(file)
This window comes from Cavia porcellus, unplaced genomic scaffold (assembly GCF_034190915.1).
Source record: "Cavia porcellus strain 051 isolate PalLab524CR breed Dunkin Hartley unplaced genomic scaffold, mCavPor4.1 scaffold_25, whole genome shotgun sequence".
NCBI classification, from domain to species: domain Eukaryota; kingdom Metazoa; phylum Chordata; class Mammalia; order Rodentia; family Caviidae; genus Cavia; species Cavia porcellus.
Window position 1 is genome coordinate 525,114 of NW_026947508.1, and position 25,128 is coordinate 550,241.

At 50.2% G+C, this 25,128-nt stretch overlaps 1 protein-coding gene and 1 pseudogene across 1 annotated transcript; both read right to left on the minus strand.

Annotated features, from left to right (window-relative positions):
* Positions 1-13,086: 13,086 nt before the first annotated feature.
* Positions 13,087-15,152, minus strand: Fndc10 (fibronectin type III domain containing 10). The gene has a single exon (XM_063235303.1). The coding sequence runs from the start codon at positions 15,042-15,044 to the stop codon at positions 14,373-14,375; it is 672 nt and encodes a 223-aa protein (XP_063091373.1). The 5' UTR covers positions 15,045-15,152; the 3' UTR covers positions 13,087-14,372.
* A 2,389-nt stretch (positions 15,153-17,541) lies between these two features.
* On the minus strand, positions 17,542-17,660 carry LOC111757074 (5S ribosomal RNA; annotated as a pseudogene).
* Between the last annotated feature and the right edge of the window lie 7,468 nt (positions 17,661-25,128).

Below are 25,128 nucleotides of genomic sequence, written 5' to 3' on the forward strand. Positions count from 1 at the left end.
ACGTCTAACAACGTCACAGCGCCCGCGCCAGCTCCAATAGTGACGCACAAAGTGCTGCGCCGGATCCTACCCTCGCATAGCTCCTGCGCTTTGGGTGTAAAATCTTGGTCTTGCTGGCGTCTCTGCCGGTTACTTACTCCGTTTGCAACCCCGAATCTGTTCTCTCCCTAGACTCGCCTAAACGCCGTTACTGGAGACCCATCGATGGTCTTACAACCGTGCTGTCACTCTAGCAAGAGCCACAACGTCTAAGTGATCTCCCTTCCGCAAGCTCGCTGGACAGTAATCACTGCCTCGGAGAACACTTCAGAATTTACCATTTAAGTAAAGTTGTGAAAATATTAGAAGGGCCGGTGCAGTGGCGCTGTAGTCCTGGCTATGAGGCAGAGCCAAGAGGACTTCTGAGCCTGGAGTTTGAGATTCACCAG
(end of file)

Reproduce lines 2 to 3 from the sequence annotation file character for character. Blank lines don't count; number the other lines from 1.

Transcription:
Source record: "Cavia porcellus strain 051 isolate PalLab524CR breed Dunkin Hartley unplaced genomic scaffold, mCavPor4.1 scaffold_25, whole genome shotgun sequence".
NCBI classification, from domain to species: domain Eukaryota; kingdom Metazoa; phylum Chordata; class Mammalia; order Rodentia; family Caviidae; genus Cavia; species Cavia porcellus.